And so it was with the two giants of Radio. Each ultimately going their own way again. Each having shared a cosmic moment of catharsis with an entire Nation. What could possibly have topped the emotion of that singular moment of 14 August?

There's no question that Norman Corwin, despite his amazing professional triumphs of the World War II years, went on to even greater triumphs for the remander of his storied career. As recently as 2005, he worked tirelessly to help produce and promote 2005's Ocscar winning Documentary Short Subject, On A Note of Triumph: The Golden Age of Norman Corwin. How fitting a tribute, but some might well ask, what took them so long?

We love our heroes. And we need our heroes even more today, as we engage in an economic battle for our financial survival. Much the same survival effort Norman Corwin's own parents had to endure while Norman was still in high school. And so we come full circle. Asking even more from our heroes. Hoping they'll remind us why we fight, why we endure, why we never give in to adversity. And why we vainly expect our heroes to always be there for us at the very instant in history when we need them the most.

Thank God Norman Corwin isn't going anywhere, anytime soon, bless his heart.

[Update: Norman Corwin passed away in his sleep on October 18, 2011 at the age of 101. ]

Keenan Wynn [Francis Xavier Aloysius James Jeremiah Keenan Wynn]
Stage, Radio, Television and Film Actor

Birthplace: New York City, New York, U.S.A.


1941 Star Spangled Theatre
1943 Suspense
1944 Kraft Music Hall
1944 Fifth War Loan Drive
1944 Lux Radio Theatre
1944 The Charlie Ruggles Show
1944 Radio Almanac
1945 The RCA Show
1945 Columbia Presents Corwin
1945 The Charlie McCarthy Show
1946 Command Performance
1947 Hollywood Fights Back
1948 The Wynn Show
1951 Guest Star
1954 Bud's Bandwagon
1973 Hollywood Radio Theatre
The New National Guard Show

Keenan Wynn ca. 1945
Keenan Wynn ca. 1945

Keenan Wynn and Lucille Ball ca. 1941
Keenan Wynn and Lucille Ball ca. 1941
Keenan Wynn ca. 1957
Keenan Wynn ca. 1957

Keenan Wynn appeared with is father Ed Wynn and Jack Palance in the critically acclaimed Playhouse 90 production of Rod Serling's Requiem for A Heavyweight the first full 90-minute live Television drama in Television History airing October 11, 1950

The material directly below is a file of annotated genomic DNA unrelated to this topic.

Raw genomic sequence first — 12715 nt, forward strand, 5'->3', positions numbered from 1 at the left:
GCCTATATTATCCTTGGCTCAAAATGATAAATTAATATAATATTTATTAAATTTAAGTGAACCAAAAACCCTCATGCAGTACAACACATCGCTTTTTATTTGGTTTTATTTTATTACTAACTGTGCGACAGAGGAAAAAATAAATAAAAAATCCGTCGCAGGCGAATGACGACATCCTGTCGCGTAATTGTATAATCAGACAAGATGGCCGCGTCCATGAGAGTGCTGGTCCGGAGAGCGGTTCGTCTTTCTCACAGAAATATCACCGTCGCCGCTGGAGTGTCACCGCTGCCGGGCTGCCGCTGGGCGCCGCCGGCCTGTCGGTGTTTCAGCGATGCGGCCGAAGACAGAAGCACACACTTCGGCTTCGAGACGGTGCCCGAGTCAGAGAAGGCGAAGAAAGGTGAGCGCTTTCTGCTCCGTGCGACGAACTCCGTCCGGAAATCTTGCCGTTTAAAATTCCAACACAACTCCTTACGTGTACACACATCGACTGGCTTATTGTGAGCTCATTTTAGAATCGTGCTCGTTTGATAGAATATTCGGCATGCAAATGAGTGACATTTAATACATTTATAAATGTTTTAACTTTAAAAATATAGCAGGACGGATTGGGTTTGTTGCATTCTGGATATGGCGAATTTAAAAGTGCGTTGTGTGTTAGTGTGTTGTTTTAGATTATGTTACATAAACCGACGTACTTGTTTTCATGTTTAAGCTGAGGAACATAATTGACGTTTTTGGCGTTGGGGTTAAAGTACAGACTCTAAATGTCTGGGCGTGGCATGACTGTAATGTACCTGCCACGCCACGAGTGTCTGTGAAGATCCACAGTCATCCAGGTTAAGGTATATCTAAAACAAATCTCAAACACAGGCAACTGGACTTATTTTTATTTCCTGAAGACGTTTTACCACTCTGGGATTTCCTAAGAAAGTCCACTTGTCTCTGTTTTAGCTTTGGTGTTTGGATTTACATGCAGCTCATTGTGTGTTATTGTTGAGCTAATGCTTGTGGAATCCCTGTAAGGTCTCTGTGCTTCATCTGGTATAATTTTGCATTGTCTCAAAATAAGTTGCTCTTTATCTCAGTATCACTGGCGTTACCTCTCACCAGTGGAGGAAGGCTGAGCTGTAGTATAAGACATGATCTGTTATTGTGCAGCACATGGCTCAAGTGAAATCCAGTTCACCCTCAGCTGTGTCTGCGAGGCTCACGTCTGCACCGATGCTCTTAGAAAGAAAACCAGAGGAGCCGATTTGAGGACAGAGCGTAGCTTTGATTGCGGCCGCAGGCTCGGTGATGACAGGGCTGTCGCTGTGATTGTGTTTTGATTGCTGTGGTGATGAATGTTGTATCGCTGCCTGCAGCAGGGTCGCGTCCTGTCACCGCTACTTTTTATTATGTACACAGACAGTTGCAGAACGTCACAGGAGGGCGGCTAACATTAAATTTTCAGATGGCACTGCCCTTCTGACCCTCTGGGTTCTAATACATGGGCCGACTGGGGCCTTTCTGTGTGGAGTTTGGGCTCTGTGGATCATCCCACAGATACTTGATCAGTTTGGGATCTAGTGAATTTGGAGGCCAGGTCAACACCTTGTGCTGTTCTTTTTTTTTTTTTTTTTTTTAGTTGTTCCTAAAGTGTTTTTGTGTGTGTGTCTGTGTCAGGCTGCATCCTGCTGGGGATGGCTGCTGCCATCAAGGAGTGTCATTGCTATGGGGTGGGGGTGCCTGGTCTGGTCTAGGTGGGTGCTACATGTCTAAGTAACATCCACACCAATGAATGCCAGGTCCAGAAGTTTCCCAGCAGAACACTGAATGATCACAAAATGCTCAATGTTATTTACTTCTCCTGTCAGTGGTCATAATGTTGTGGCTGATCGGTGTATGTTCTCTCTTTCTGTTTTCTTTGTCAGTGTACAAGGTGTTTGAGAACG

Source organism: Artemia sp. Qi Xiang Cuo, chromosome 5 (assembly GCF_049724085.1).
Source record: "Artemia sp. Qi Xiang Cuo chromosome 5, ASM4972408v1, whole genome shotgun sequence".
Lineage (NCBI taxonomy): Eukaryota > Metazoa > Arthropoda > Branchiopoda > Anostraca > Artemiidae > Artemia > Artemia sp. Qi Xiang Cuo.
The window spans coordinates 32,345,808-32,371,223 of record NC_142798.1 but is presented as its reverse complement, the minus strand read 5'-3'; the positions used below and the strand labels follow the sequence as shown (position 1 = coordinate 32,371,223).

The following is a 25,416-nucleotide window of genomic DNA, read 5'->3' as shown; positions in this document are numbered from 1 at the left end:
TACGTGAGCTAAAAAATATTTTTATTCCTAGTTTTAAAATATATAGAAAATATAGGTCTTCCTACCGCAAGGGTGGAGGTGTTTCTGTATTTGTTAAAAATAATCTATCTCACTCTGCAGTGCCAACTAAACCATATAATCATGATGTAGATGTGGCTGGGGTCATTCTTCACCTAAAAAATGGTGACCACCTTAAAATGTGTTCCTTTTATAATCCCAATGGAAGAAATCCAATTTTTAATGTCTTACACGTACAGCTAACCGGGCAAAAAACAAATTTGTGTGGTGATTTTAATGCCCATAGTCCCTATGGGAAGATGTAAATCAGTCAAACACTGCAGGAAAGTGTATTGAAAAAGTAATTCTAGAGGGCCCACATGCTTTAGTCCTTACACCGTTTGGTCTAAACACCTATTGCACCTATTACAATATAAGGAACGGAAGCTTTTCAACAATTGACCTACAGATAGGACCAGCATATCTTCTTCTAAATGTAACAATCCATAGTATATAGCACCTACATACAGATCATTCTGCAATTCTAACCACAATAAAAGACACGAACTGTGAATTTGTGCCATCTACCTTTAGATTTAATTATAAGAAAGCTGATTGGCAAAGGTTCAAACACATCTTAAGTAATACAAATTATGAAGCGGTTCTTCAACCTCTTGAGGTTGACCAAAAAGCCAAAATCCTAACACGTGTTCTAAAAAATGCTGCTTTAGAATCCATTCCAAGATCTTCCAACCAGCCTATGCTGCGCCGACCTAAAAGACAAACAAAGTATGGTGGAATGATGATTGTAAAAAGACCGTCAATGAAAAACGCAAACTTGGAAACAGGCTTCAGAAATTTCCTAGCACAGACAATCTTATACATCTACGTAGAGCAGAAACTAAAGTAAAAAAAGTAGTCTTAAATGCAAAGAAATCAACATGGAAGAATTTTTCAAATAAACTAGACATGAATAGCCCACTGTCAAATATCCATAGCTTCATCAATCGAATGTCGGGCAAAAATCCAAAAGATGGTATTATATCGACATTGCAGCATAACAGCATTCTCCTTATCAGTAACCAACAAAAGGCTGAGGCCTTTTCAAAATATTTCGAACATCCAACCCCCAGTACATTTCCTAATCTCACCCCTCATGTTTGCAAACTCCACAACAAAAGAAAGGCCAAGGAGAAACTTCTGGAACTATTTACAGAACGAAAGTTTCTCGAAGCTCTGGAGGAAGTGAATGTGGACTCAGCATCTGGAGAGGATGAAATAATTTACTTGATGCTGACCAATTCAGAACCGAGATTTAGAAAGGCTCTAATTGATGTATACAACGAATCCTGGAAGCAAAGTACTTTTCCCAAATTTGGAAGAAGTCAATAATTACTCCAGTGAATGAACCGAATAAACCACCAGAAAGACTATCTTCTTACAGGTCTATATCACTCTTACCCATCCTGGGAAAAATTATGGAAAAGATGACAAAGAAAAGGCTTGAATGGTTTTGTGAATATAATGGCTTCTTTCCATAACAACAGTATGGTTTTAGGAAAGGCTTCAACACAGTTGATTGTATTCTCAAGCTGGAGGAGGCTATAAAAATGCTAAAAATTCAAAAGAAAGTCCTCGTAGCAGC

Keenan Wynn appeared with is father Ed Wynn and Jack Palance in the critically acclaimed Playhouse 90 production of Rod Serling's Requiem for A Heavyweight the first full 90-minute live Television drama in Television History airing October 11, 1950
Versatile character actor Keenan Wynn was born into a family of performers. His father, famed and beloved comedian Ed Wynn enjoyed a long career in Burlesque, Radio, Television and Film. His maternal grandfather had been a classically trained Shakespearean actor, while his mother, Hilda Keenan, after whom he took his Stage name, had also been a minor actress in her own right.

Raised in very comfortable means, his father was already a noteworthy success on Broadway. Educated in New York's finest schools, upon graduation from high school, Keenan Wynn debuted with The Lakewood Players in Maine, appearing in a production of Accent On Youth. Between the mid-1930s and mid-1940s, Keenan Wynn appeared in another nine Stage plays and Revues, to often critical acclaim.

During the successful run of 1937's Hitch Your Wagon, Keenan Wynn met and married his first wife, actress Eve Abbott, who soon became Wynn's manager, drama coach and professional advisor.

Soon after his marriage, Keenan Wynn began appearing over Radio with greater and greater frequency, during a Radio career that eventually spanned over forty years. Wynn's most notable Radio performances were in several of Norman Corwin's Columbia Workshop experimental Radio productions between 1939 and 1947.